I absolutely loved Becky Chambers' 'The Long Way to a Small, Angry Planet'

Recently, I noticed Becky Chambers' runaway hit The Long Way to a Small, Angry Planet was available via Kindle Unlimited. I regret having waited so long to read this widely acclaimed novel.

A Long Way to a Small, Angry Planet is every 'meet the crew of a special spaceship' space opera you've read. The phenomenal world-building and super-fantastic characters are perfect for the genre. Chambers, however, addresses issues of race, gender and civil rights in such a straight-forward 'Welcome to a galaxy full of everything and everyone!' manner, with such sensitivity, honesty and insight, that I immediately recommended this book to my sci-fi loving, but very mid-teenaged niece.

Chambers shifts storytelling point-of-view every chapter, and the novel begins with Rosemary Harper. Rosemary is fleeing her wealthy family, and safe planet-side existence, out of some sort of shame-to-be-disclosed-later. She is joining the crew of the Wayfarer, a slapped together spacecraft that helps tunnel worm-holes for interstellar travel. Chambers has named the series after the ship, so you know Wayfarer is special. There are a Human captain and a multi-species crew that does the space family cooped together in a not-actually-that-small-sounding-box routine quite well.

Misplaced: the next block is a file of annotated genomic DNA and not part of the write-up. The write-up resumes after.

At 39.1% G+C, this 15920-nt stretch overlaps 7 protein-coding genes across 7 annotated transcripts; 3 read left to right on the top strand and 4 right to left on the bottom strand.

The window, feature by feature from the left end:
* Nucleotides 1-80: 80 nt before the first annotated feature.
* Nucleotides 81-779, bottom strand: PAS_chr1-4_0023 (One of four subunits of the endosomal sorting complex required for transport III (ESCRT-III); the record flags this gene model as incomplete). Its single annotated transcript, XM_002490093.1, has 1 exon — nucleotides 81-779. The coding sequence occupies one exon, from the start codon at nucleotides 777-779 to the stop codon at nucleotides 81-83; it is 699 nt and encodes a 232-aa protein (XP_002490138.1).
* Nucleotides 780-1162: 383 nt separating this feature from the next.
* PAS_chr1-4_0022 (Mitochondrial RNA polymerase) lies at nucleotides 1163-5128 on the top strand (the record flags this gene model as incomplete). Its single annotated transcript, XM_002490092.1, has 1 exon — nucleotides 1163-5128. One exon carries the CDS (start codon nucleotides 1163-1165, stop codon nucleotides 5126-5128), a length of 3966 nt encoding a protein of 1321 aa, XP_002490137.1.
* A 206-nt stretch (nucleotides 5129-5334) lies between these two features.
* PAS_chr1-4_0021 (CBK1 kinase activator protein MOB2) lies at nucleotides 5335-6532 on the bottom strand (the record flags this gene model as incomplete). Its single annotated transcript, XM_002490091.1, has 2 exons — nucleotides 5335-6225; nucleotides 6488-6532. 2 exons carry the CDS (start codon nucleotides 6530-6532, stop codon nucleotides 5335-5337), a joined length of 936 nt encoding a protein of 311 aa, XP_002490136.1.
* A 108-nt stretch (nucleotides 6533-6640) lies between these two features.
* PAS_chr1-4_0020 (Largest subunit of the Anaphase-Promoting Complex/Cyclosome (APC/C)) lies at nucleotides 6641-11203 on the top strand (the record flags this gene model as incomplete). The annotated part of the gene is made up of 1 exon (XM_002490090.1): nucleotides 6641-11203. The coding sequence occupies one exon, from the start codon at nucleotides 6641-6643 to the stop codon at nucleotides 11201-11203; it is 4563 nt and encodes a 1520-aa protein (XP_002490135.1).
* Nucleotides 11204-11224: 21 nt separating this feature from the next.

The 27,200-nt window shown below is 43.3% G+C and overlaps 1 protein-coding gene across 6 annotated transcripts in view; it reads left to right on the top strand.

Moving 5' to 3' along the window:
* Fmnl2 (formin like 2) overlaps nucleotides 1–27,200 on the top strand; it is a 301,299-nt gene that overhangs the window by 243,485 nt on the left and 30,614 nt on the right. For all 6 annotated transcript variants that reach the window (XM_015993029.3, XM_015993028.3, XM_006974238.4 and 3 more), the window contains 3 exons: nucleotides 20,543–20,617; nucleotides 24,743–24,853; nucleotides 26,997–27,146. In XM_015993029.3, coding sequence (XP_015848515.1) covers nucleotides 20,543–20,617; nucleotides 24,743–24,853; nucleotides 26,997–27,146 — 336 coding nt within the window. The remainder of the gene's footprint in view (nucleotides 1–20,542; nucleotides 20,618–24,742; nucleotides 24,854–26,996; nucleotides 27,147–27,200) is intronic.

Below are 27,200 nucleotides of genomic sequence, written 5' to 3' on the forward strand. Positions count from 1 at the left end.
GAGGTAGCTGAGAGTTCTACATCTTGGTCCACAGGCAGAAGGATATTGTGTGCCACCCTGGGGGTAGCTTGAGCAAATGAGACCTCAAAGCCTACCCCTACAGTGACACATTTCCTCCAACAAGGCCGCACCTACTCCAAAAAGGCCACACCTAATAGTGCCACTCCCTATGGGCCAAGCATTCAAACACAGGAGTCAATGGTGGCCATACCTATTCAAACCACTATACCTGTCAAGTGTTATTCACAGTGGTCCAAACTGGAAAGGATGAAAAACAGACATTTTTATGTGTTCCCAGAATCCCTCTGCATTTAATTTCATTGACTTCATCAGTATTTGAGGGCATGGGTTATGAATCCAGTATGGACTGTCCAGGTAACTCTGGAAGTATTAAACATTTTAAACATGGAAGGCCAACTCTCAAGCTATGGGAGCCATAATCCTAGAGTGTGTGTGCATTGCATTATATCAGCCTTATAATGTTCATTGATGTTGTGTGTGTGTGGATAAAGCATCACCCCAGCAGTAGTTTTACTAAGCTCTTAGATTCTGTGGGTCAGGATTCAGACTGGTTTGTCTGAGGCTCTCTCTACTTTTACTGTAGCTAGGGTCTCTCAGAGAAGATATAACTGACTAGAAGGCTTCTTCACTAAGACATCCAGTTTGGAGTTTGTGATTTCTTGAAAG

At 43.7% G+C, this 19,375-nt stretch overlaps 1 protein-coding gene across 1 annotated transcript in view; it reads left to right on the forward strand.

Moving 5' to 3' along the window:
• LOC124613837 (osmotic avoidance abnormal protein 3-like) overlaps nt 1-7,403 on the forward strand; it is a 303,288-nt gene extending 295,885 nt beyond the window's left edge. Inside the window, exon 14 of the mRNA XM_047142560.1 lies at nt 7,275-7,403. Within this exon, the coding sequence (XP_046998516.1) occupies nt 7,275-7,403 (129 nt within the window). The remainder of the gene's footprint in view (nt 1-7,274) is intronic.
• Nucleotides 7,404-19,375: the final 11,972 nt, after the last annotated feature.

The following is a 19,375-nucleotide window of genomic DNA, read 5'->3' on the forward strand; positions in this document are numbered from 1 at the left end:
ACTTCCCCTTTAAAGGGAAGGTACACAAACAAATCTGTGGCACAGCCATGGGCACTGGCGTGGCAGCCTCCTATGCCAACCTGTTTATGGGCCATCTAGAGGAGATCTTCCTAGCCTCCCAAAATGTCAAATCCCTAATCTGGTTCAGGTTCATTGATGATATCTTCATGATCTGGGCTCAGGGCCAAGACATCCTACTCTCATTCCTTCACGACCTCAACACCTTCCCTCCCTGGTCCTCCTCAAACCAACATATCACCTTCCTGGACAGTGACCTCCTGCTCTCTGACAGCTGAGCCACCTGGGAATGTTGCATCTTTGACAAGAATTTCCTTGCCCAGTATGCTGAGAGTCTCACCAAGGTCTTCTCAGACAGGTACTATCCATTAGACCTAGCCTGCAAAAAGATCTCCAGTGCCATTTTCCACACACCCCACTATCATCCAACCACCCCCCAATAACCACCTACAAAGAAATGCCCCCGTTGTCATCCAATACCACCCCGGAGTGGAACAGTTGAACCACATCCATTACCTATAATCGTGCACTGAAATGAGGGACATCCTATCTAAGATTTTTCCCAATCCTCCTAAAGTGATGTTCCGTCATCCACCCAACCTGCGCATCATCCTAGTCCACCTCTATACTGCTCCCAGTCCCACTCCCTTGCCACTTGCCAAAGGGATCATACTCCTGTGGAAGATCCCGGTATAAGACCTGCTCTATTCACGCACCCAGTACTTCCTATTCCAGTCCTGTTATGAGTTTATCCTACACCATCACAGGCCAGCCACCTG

Who they all are is actually far less interesting than how they regard one another and interact, and these are some interesting beings. Chambers excels at describing interspecies relations, methods and mannerisms that allow their society, both onboard the ship and across the galaxy, to work.

I immediately dove into the second book in ther series, A Closed and Common Orbit.

The Long Way to a Small, Angry Planet by Becky Chambers via Amazon